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Intrasexual competition and contrast effects on men's self-ratings of attractiveness and social ascendancy : Status, physical fitness or looks?

Intrasexual competition and contrast effects on men's self-ratings of attractiveness and social ascendancy : Status, physical fitness or looks?

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WADE, T. Joel, Sean M. MCCREA, 1999. Intrasexual competition and contrast effects on men's self-ratings of attractiveness and social ascendancy : Status, physical fitness or looks?. In: Psychology, evolution & gender. 1, pp. 229-243

@article{Wade1999Intra-10287, title={Intrasexual competition and contrast effects on men's self-ratings of attractiveness and social ascendancy : Status, physical fitness or looks?}, year={1999}, volume={1}, journal={Psychology, evolution & gender}, pages={229--243}, author={Wade, T. Joel and McCrea, Sean M.} }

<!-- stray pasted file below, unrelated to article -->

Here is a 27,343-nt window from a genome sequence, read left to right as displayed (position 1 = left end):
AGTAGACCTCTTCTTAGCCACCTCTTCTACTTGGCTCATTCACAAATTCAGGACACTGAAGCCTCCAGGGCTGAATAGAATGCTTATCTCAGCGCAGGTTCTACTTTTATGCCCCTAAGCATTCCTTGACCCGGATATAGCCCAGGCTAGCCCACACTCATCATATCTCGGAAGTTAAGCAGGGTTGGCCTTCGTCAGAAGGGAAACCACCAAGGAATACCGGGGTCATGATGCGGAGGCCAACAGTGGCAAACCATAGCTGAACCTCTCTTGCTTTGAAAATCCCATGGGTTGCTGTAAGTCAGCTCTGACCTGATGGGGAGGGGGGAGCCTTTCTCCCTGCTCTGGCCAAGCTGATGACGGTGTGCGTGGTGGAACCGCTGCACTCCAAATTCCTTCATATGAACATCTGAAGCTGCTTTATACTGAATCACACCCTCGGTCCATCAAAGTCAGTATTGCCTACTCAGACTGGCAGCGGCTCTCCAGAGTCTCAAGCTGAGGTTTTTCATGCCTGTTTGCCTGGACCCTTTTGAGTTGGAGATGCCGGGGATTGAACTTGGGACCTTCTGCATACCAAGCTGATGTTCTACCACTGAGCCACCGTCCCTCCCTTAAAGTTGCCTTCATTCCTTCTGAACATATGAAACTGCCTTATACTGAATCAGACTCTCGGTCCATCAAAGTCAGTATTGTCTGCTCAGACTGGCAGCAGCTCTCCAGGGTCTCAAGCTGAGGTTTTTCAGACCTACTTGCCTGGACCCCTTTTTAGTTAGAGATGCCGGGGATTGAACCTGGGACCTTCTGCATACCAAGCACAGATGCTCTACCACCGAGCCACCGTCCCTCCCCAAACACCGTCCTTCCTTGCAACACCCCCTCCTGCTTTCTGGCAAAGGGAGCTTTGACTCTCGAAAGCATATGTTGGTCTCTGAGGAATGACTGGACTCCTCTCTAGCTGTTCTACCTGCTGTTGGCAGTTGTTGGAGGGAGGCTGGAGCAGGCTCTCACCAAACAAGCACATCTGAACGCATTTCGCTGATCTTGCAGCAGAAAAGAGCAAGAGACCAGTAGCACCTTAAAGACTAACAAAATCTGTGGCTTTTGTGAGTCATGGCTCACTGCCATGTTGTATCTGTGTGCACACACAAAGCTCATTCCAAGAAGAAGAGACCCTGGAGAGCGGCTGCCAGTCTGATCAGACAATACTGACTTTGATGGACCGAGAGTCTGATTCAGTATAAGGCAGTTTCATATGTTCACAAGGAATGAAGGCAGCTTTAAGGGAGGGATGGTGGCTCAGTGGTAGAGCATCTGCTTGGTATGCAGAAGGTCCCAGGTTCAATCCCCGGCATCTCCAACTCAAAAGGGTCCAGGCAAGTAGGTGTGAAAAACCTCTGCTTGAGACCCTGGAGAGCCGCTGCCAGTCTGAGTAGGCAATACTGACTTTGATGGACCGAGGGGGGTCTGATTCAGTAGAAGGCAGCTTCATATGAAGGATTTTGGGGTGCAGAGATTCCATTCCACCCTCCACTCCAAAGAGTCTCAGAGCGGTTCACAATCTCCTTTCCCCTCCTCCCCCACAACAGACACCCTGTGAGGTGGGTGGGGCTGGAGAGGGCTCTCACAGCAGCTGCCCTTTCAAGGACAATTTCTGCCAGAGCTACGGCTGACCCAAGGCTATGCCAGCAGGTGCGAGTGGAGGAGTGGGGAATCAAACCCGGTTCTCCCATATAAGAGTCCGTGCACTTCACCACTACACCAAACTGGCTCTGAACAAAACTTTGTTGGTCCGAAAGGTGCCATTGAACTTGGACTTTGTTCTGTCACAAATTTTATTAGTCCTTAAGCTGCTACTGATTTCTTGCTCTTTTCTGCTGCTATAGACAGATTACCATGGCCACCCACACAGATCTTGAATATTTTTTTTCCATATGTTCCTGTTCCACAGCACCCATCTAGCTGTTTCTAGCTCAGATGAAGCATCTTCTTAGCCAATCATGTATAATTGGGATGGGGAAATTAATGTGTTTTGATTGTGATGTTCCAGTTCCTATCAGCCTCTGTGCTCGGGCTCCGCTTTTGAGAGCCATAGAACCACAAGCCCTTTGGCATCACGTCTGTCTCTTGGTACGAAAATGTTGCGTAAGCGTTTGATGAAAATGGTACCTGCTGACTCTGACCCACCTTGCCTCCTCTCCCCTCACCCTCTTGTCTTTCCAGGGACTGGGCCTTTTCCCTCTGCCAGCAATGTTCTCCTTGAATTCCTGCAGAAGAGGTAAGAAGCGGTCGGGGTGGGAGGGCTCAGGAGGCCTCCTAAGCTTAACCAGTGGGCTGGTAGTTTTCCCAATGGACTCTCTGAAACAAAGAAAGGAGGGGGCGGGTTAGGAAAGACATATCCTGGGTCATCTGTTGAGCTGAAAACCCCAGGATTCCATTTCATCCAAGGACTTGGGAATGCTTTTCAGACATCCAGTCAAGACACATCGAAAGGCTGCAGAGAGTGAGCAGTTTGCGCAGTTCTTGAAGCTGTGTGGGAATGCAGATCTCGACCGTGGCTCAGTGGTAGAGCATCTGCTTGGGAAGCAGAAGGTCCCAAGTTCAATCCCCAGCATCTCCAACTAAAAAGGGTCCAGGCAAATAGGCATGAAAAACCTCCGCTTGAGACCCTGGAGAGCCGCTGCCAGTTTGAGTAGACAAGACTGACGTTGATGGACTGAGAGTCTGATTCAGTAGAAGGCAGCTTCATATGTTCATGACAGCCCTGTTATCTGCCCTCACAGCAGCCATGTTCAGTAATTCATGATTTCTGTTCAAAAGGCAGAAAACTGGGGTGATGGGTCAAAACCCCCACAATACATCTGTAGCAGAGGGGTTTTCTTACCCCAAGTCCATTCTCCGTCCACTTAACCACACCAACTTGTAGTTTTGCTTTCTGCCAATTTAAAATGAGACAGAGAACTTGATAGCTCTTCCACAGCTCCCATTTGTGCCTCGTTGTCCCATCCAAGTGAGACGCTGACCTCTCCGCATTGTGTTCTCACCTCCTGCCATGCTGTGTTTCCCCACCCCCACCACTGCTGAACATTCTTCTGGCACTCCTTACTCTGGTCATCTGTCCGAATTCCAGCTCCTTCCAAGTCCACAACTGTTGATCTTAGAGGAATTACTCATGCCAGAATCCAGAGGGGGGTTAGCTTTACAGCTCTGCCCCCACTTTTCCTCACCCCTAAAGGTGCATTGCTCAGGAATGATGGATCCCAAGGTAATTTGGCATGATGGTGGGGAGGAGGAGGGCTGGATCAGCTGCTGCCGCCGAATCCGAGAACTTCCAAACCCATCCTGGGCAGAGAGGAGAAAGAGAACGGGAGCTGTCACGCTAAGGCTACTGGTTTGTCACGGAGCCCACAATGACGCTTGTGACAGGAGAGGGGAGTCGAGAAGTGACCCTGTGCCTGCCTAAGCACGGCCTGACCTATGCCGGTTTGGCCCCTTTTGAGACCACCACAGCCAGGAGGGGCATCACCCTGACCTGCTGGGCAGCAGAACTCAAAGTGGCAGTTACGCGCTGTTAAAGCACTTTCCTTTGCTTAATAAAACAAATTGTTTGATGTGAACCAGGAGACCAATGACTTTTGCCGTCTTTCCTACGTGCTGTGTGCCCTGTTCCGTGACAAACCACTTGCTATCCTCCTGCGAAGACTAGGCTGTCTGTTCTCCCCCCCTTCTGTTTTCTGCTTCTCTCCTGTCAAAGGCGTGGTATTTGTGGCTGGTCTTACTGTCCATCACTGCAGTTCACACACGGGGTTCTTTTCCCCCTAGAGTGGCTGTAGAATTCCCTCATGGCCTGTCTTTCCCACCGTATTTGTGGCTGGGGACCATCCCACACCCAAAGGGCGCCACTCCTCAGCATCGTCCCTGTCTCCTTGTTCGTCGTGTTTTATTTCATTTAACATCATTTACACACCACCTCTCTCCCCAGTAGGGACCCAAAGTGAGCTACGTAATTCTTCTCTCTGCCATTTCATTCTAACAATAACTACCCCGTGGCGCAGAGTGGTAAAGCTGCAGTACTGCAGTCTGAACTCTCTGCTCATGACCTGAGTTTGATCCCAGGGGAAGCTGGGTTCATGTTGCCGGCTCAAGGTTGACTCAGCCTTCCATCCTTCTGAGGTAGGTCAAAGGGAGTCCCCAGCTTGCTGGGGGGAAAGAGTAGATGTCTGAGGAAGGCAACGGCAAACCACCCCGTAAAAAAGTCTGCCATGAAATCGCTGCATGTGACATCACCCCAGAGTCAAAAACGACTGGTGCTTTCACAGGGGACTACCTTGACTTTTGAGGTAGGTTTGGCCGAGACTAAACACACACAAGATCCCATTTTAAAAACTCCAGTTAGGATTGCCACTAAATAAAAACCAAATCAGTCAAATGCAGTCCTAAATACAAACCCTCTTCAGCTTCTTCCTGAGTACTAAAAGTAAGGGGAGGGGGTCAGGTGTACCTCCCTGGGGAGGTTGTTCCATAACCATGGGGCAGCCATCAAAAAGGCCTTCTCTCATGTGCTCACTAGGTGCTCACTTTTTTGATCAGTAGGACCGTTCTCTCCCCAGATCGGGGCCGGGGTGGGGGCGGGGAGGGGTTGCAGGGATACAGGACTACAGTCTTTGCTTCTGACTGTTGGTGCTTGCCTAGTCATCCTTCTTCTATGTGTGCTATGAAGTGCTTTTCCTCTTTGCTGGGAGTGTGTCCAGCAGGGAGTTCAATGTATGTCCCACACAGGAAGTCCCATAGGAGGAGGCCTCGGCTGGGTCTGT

Wade, T. Joel Wade, T. Joel eng 2011-03-25T09:15:45Z 2011-03-25T09:15:45Z First publ. in: Psychology, evolution & gender 1 (1999), pp. 229-243 Intrasexual competition and contrast effects on men's self-ratings of attractiveness and social ascendancy : Status, physical fitness or looks? McCrea, Sean M. application/pdf McCrea, Sean M. 1999 deposit-license In order to determine which of the three male perception foci, status, physical dominance, or looks, lead to contrast effects on men's self-rated physical and sexual attractiveness, and social ascendancy men were exposed to a high or low status and physically fit or unfit man (Experiment 1) or (0 3 physically fit or unfit and attractive or unattractive man (Experiment 2). Since men can effectively derogate the physical dominance of 3 male competitor but cannot effectively derogate the attractiveness of a male competitor higher self-ratings of social ascendancy were hypothesized for exposure to a fit man and lower ratings of attractiveness were hypothesized for exposure to an attractive man. The results were consistent with the hypotheses. Contrast effects are a function of exposure to the physically dominant and physically attractive in accordance with evolutionary biological explanations of male intrasexual competition.

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